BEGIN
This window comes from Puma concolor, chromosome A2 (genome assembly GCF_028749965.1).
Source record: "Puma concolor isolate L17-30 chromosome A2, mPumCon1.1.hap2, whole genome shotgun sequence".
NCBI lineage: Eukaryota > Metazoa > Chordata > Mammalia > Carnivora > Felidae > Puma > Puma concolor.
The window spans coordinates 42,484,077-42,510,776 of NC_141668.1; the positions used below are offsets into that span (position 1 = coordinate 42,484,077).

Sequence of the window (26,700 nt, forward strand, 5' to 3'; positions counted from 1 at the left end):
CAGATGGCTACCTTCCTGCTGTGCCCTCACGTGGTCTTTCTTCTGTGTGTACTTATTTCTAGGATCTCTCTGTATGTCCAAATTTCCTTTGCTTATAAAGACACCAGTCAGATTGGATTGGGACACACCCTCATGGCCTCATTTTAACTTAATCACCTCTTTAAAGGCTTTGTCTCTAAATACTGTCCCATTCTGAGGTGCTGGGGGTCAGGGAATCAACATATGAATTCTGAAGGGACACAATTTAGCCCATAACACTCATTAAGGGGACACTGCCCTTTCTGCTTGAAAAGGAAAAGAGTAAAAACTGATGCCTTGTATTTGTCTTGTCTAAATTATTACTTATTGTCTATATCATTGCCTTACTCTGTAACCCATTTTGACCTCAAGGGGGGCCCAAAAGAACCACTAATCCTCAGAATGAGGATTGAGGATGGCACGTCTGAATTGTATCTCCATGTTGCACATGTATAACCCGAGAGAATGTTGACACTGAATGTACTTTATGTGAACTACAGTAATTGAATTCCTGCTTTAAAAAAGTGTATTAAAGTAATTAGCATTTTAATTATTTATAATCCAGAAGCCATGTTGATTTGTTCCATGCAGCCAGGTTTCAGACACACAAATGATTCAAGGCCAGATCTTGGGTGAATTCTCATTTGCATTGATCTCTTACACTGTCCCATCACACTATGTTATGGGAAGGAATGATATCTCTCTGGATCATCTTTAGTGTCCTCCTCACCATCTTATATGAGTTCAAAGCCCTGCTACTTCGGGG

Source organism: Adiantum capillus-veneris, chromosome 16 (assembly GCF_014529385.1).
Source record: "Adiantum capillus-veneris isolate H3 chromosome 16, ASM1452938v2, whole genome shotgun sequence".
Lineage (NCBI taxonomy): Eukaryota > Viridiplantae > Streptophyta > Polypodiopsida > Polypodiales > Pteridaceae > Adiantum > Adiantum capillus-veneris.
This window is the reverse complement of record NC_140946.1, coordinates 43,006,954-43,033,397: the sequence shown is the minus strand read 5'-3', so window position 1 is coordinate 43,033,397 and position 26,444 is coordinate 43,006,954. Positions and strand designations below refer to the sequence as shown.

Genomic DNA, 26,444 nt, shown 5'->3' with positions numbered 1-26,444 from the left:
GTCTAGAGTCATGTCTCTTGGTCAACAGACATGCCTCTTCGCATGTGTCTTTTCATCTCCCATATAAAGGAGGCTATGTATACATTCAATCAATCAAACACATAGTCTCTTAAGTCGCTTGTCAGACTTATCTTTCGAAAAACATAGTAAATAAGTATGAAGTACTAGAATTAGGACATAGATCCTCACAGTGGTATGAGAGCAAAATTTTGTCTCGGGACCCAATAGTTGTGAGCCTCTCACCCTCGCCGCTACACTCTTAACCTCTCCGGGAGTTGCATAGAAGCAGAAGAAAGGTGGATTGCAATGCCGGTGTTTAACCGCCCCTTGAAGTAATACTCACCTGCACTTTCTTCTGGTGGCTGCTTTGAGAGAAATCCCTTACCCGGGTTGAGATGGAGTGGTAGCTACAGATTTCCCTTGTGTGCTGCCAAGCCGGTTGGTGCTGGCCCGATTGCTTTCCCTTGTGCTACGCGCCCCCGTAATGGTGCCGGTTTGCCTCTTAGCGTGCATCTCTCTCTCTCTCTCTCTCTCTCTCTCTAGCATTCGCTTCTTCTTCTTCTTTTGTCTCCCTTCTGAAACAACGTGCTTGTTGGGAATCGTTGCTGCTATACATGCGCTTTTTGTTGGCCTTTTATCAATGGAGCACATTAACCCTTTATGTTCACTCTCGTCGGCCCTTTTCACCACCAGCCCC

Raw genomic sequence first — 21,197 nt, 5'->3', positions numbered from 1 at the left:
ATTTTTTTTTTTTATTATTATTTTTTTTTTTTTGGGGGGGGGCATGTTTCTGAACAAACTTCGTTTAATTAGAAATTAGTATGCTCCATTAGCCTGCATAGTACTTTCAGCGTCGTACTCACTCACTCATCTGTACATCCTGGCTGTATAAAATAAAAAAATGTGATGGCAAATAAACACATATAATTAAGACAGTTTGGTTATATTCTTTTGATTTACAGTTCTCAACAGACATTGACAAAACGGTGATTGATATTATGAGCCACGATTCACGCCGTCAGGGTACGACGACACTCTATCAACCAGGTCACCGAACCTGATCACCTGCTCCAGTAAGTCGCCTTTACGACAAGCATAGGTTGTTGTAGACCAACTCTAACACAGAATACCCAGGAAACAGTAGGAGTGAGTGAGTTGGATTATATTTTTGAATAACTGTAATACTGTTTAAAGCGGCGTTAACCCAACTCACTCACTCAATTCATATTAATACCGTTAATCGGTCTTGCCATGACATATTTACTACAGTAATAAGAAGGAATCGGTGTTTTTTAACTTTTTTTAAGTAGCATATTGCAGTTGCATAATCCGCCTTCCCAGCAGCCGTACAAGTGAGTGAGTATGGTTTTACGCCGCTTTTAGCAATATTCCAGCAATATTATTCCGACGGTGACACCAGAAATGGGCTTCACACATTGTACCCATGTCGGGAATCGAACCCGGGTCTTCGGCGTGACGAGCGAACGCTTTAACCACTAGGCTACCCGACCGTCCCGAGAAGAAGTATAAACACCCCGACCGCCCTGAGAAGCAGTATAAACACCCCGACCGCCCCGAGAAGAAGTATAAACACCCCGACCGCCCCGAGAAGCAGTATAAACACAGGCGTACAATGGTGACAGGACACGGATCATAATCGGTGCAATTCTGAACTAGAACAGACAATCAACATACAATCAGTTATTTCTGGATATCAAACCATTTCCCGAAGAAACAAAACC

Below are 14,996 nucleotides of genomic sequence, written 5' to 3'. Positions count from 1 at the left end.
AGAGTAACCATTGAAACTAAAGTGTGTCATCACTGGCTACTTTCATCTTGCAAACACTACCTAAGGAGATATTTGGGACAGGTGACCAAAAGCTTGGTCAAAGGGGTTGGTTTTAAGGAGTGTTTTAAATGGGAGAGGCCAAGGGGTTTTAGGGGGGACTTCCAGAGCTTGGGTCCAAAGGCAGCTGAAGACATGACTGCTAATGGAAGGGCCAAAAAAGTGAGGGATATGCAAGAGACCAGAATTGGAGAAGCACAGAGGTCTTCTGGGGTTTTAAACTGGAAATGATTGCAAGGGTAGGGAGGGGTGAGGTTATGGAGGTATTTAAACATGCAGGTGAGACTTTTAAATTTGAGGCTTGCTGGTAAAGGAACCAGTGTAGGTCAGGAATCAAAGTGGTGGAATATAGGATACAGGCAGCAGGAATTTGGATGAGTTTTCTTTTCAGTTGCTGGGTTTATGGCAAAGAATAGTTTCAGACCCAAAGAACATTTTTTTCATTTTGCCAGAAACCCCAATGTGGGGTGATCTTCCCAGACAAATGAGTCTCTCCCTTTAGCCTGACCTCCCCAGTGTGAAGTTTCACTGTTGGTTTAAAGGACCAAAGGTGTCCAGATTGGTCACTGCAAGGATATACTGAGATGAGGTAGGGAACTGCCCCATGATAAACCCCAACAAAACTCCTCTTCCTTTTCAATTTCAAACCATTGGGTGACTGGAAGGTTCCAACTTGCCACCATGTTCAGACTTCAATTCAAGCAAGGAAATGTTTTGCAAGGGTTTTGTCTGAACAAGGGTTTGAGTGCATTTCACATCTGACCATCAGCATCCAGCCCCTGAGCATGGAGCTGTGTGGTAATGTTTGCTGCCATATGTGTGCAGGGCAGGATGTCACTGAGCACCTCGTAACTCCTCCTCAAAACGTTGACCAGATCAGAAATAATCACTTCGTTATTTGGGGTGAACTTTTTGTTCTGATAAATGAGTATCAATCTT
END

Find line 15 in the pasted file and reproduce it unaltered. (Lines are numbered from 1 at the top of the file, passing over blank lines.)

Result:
Below are 14,996 nucleotides of genomic sequence, written 5' to 3'. Positions count from 1 at the left end.